Taxation of illegal income in the United States

Taxation of illegal income in the United States

In the United States, the Internal Revenue Code (IRC) was enacted by the U.S. Congress in part for the purpose of taxing net income. ["Commissioner v. Tellier", 383 U.S. 687, 691, 86 S. Ct. 1118, 66-1 U.S. Tax Cas. (CCH) paragr. 9319 (1966).] The Code is not a mechanism for enforcing other codes of law, for example, criminal law. [See Id.] A person’s taxable income will generally be subject to the same Federal income tax rules, regardless of whether the income was obtained legally or illegally.


In "James v. United States", ["James v. United States", 366 U.S. 213 (1961), "overruling" "Commissioner v. Wilcox", 327 U.S. 404 (1946).] the Supreme Court held that an embezzler was required to include his ill-gotten gains in his "gross income" for Federal income tax purposes. In reaching this decision, the Court looked to the seminal case setting forth the tax code’s definition of gross income, "Commissioner of Internal Revenue v. Glenshaw Glass Co." ["Commissioner of Internal Revenue v. Glenshaw Glass Co.", 348 U.S. 426 (1955).] , in which the Supreme Court held that a taxpayer has gross income when he has "an accession to wealth, clearly realized, and over which the taxpayers have complete dominion". ["James v. United States", 366 U.S. at 219 (quoting "Commissioner v. Glenshaw Glass", 348 U.S. 426, 431).] At the time the embezzler acquired the funds, he did not have a consensual obligation to repay, or any restriction as to his disposition of the funds. [366 U.S. at 219.] If he had acquired the funds under the same circumstances legally, there would have been no question as to whether he should have gross income. Therefore, the embezzler had gross income under the tax code, even though the application of another body of law would later force him to return the money.

Deductible expenses in illegal activity - the general rule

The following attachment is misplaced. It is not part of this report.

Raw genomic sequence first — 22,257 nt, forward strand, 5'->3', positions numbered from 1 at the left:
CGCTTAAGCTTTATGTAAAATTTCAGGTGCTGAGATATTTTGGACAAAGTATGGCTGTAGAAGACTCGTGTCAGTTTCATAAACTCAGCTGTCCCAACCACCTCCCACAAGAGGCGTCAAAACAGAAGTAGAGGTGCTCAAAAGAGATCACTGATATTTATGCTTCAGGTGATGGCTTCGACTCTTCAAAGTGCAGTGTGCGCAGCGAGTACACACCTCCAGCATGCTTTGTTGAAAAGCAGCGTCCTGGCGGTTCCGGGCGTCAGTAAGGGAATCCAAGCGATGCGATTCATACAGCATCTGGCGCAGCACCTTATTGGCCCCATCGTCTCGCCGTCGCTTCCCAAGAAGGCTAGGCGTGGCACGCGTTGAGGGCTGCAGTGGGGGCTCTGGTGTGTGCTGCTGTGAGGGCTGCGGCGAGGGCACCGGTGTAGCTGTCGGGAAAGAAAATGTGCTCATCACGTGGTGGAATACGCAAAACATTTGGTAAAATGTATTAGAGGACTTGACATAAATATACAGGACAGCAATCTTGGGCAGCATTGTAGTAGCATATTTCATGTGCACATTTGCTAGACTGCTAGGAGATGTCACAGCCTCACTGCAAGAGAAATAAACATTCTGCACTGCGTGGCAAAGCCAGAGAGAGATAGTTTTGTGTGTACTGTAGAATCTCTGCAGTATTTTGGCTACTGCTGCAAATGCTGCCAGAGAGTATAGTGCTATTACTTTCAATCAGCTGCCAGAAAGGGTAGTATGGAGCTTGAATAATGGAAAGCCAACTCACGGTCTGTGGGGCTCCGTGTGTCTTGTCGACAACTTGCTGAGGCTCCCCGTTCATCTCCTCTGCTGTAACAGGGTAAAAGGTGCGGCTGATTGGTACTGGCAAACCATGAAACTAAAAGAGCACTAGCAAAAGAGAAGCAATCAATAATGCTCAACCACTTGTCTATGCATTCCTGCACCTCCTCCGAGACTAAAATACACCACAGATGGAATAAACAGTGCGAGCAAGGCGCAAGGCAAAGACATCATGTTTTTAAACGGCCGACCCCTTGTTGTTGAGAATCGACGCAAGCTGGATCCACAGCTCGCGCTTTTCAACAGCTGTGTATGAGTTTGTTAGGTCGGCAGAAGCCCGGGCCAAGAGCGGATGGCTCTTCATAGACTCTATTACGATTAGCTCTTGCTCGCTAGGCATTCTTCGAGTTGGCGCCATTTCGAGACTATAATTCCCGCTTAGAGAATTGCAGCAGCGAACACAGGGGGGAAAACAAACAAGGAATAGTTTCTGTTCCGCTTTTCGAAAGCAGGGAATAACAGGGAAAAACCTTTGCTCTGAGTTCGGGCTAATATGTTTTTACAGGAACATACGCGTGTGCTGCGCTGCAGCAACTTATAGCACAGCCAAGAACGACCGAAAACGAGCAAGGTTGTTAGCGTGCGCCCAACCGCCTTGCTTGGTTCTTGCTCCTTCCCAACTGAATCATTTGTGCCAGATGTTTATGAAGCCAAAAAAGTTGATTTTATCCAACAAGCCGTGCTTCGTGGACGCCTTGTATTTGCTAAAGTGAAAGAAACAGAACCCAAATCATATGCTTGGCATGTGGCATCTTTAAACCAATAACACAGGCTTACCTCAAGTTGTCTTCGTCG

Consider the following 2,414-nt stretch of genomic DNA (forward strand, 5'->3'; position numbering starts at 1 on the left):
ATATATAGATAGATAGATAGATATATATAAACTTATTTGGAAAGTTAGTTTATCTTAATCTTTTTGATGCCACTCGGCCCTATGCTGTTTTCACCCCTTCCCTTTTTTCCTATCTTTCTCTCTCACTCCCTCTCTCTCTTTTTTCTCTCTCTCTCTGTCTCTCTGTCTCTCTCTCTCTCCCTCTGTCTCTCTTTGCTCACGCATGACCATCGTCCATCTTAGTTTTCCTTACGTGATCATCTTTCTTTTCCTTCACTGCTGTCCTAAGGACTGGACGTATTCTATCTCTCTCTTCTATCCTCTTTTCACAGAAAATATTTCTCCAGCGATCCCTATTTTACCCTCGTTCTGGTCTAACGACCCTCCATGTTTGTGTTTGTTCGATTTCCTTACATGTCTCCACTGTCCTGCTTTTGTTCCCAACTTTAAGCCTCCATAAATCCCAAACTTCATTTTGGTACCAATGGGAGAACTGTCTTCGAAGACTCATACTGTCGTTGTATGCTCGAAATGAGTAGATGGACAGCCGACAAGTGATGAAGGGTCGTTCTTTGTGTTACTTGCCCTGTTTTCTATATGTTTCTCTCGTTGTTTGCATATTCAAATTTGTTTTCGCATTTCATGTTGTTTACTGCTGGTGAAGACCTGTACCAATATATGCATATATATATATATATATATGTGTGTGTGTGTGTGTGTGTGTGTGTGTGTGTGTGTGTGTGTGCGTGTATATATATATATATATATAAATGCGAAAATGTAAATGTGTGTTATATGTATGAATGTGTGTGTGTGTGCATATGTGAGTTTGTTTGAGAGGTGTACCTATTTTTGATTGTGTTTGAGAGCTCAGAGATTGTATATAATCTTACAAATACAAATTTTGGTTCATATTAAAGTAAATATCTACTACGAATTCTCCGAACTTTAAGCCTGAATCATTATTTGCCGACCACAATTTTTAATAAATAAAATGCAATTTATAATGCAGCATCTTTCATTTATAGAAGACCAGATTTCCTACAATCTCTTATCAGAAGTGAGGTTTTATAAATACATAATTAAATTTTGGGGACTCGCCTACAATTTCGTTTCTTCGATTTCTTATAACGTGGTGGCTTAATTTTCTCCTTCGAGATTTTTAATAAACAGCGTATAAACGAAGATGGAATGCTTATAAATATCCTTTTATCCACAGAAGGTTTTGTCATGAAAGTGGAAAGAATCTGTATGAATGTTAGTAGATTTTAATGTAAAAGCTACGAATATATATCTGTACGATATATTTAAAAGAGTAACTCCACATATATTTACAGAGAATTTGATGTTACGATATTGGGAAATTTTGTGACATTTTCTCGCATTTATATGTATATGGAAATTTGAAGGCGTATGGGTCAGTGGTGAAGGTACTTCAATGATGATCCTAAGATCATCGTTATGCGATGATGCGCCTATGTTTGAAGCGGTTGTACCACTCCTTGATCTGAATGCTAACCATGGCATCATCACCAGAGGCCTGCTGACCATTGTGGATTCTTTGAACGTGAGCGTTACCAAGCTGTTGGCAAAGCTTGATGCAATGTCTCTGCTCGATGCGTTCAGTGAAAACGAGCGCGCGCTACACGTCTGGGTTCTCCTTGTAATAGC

While embezzlers, thieves, and the like are forced to report their ill-gotten gains as income for tax purposes, they may also take deductions for costs relating to criminal activity. For example, in "Commissioner v. Tellier", a taxpayer was found guilty of engaging in business activities that violated the Securities Act of 1933. [383 U.S. at 688.] The taxpayer subsequently tried to deduct from his gross income the legal fees he spent while defending himself. [Id.] The Supreme Court held that the taxpayer was allowed to deduct the legal fees from his gross income because they meet the requirements of §162(a). [383 U.S. at 690.] , which allows the taxpayer to deduct all the “ordinary and necessary expenses paid or incurred during the taxable year in carrying on a trade or business.” [See usc|26|162(a).] The Court reasoned (and the Internal Revenue Service did not contest the point) that it was ordinary and necessary for a person engaged in a business to expect to have legal fees associated with that business, even though such things may only happen once in a lifetime. [383 U.S. at 690] Therefore, the taxpayer in Tellier was allowed to deduct his legal fees from his gross income, even though he incurred the fees because of his crime. The Tellier court reiterated that the purpose of the tax code was to tax net income, not punish unlawful behavior. [383 U.S. at 691.] The Court suggested that if this was not the case, Congress would change the tax code to include special tax rules for illegal conduct. [383 U.S. at 692.]

Expenses that are not deductible

Deductions relating to unlawful conduct may be disallowed when to allow them would sharply frustrate a national or state policy prohibiting such conduct. [Id. at 694.]

Congress may impose specific provisions that prohibit deductions in connection with illegal activity or other violations of law. No deduction is allowed for fines or similar penalties paid to a government for the violation of any law. [See usc|26|162(f).] Internal Revenue Code section 280E specifically denies a deduction or credit for any expense in a business consisting of trafficking in illegal drugs "prohibited by Federal law or the law of any State in which such trade or business is conducted." [See usc|26|280E.] Similarly, no business deduction is allowed "for any payment made, directly or indirectly, to an official or employee of any government [ . . . ] if the payment constitutes an illegal bribe or kickback or, if the payment is to an official or employee of a foreign government, the payment is unlawful under the Foreign Corrupt Practices Act of 1977." [See usc|26|162(c)(1).] Similarly, tax deductions and credits are denied where for illegal bribes, illegal kickbacks, or other illegal payments under any Federal law, or under a State if such State law is generally enforced, if the law "subjects the payor to a criminal penalty or the loss of license or privilege to engage in a trade or business." [See usc|26|162(c)(2).] No deduction is allowed for kickbacks, rebates, or bribes made by those who furnish items or services for which payment may be made under the Social Security Act. [See usc|26|162(c)(3).]


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